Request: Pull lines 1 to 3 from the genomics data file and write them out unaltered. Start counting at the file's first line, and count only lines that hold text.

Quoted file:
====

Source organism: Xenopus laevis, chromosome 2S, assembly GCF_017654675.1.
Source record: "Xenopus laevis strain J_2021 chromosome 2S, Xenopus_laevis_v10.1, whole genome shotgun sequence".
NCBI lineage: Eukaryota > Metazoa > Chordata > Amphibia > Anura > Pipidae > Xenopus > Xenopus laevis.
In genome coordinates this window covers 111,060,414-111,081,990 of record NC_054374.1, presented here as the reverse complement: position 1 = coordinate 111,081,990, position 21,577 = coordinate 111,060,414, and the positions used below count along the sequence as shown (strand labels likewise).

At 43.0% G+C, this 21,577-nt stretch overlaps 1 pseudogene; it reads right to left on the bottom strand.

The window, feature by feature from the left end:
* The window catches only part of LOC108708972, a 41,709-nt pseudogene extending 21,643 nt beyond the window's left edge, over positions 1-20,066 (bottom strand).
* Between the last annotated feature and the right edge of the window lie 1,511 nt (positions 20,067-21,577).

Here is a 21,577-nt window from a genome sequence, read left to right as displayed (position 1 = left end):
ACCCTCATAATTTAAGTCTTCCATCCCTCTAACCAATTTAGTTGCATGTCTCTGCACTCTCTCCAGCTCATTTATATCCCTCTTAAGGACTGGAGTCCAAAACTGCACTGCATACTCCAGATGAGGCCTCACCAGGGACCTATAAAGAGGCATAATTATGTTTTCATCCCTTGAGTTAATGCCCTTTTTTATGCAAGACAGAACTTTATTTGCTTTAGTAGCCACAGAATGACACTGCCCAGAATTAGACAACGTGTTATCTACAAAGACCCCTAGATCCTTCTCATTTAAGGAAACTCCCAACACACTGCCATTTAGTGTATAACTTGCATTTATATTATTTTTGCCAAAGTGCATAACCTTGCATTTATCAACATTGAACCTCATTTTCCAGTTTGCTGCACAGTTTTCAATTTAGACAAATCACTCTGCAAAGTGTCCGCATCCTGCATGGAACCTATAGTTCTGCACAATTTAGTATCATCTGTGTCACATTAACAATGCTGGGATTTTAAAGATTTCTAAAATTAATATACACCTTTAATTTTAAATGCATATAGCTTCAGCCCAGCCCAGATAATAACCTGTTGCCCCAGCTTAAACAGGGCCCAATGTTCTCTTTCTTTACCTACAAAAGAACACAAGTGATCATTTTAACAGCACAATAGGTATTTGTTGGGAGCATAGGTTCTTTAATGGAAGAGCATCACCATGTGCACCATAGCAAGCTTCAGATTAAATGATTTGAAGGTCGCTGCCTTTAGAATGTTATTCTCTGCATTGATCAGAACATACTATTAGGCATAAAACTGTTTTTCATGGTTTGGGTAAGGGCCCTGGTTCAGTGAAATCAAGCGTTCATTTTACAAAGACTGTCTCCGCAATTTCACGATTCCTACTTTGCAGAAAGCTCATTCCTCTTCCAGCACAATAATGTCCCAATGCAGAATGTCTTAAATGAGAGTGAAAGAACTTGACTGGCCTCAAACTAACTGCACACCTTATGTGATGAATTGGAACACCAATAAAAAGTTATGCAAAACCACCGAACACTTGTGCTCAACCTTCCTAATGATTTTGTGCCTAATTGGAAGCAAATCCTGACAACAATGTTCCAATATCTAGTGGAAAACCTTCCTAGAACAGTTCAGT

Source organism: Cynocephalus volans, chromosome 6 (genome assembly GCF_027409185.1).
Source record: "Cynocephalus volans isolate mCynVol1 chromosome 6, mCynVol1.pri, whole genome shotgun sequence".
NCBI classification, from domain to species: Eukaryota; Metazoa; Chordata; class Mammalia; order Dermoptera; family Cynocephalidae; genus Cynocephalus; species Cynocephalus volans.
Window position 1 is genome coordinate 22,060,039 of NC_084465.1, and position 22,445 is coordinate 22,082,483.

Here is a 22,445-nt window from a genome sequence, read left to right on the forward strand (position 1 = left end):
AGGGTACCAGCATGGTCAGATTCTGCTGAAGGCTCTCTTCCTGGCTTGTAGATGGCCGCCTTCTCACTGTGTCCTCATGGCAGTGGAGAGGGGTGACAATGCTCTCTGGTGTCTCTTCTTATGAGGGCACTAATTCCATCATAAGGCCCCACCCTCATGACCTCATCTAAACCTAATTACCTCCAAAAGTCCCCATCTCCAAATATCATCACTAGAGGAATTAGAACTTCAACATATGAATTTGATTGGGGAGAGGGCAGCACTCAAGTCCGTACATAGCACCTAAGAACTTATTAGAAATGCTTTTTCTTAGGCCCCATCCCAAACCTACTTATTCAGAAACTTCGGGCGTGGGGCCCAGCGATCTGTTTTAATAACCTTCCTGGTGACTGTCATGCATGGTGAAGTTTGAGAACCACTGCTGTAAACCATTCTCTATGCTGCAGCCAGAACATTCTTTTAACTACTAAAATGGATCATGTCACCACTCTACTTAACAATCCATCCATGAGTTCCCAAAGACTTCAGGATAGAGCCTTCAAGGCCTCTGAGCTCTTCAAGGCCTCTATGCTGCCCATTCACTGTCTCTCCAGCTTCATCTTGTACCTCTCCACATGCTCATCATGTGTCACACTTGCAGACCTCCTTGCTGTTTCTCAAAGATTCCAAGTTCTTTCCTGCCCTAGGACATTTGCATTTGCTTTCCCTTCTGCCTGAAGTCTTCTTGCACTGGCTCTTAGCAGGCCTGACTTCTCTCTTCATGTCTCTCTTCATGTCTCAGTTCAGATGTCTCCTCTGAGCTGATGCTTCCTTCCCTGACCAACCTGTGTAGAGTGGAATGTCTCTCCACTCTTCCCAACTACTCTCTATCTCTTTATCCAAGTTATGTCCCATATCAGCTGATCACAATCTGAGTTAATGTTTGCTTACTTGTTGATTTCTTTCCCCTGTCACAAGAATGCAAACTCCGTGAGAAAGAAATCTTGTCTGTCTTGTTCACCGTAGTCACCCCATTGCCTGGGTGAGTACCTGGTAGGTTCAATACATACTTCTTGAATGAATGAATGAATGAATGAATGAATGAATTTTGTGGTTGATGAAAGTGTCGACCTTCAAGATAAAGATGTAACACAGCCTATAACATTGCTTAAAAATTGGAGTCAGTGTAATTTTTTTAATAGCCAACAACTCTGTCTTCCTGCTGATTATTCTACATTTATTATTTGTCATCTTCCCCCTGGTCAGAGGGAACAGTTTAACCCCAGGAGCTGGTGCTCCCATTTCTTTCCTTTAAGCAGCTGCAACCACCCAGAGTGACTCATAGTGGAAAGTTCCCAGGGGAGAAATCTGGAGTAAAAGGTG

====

Source organism: Xenopus laevis, chromosome 2S, assembly GCF_017654675.1.
Source record: "Xenopus laevis strain J_2021 chromosome 2S, Xenopus_laevis_v10.1, whole genome shotgun sequence".
NCBI lineage: Eukaryota > Metazoa > Chordata > Amphibia > Anura > Pipidae > Xenopus > Xenopus laevis.